Posted by Jane Wells on Monday, June 26, 2017 Under: Baking
The ritual of Afternoon Tea has seen a resurgence in recent years and as far as I’m concerned this is a cause for celebration.
Afternoon Tea dates back to the mid nineteenth century when Anna, 7th Duchess of Bedford asked for a tray of tea and cakes to be brought to her room to stave off the ‘sinking feeling’ she experienced in the long interval between lunch and dinner. She enjoyed it so much that she invited friends to join her and a new social event began. As the century rolled on afternoon tea for the upper classes became more elaborate as an increasing selection of savoury and sweet treats were served on delicate bone china tea services.
Meanwhile teashops began to flourish for those with more modest means. The Aerated Bread Company opened it’s first ABC tea shop in 1864 and soon became a popular place for respectable Victorian women to meet. They were followed before the turn of the century by Lyon’s Corner Houses where the waitresses, affectionately known as ‘Nippies’, continued to serve customers until the last tea shop closed in the late 1970’s.
These days Afternoon Tea to celebrate a special occasion - or if you’re lucky - just for the joy of it, is a wonderfully decadent indulgence. There’s nothing quite like dainty sandwiches and tiny cakes served on a fancy cake stand to set my heart racing. When I was young, Sunday afternoons would often be spent decorating little cakes with as much buttercream as I could pile on to them. They would be carefully laid out just on the off chance that visitors would call in for tea. If no one had arrived by 5pm we could tuck in!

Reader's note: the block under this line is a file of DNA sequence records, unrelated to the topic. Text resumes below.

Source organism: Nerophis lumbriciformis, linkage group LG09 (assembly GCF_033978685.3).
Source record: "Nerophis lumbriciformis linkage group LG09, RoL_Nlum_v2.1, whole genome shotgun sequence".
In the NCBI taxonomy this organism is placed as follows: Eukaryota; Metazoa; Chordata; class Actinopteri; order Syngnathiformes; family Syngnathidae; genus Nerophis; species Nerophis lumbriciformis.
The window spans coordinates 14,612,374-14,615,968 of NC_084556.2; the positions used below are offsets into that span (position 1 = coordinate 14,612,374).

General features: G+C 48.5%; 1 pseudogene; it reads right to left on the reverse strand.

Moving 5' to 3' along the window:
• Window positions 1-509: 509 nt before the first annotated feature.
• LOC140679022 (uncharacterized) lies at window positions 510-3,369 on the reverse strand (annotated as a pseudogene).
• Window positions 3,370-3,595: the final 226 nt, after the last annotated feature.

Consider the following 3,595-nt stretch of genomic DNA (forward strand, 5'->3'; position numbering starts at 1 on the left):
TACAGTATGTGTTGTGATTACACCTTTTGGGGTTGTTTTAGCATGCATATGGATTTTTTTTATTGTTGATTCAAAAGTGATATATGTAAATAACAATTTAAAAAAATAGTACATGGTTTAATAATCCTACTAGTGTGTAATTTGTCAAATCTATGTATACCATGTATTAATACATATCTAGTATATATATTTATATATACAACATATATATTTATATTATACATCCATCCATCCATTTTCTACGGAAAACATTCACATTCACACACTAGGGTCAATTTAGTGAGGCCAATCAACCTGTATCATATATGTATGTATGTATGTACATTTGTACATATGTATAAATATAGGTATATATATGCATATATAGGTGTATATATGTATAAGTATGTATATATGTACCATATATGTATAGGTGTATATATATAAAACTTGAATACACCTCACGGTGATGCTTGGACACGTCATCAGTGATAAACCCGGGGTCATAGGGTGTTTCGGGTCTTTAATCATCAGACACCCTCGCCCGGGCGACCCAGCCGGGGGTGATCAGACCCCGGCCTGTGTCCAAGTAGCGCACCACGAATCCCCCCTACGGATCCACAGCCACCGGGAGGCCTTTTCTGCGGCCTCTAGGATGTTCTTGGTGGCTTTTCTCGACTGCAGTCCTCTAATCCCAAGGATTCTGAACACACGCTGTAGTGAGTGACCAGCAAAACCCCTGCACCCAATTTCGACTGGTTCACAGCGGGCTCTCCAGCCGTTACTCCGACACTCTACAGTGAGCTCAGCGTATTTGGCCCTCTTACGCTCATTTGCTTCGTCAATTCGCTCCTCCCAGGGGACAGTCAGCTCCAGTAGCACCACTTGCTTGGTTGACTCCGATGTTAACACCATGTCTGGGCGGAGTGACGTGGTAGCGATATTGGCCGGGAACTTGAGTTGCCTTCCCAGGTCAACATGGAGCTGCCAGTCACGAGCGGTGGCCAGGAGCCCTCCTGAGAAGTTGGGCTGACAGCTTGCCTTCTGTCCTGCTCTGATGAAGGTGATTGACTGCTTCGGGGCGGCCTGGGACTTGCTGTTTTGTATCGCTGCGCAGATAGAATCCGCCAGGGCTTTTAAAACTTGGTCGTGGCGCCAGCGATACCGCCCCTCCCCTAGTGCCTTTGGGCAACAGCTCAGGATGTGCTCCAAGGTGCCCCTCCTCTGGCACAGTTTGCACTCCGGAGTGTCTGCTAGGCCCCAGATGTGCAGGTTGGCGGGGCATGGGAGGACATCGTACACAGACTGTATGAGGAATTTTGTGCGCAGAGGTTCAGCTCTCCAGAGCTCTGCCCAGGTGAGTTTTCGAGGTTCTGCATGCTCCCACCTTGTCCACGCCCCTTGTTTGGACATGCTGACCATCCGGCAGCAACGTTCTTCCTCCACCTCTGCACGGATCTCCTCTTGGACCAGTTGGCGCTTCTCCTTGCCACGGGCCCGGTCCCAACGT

Going out for Afternoon Tea can be a costly business but serving tea at home for friends can be great fun. If you’re new to baking and you don’t have much equipment you can improvise but you will find kitchen scales invaluable. If you don’t have access to recipes on the internet check out the cookbooks in charity shops. If you don’t have access to an oven you can make Welsh cakes on the hob. If you’re an absolute beginner then keep it really simple - a pot of tea, neat little sandwiches and chocolate tiffin (which doesn’t require cooking) would be a good start. Half the fun is in creating the ritual and sharing it with others and if you enjoy doing this the baking bit will follow.
In the event of baking failure come to Balham Country Market and choose from a selection of wonderful home made cakes!
In : Baking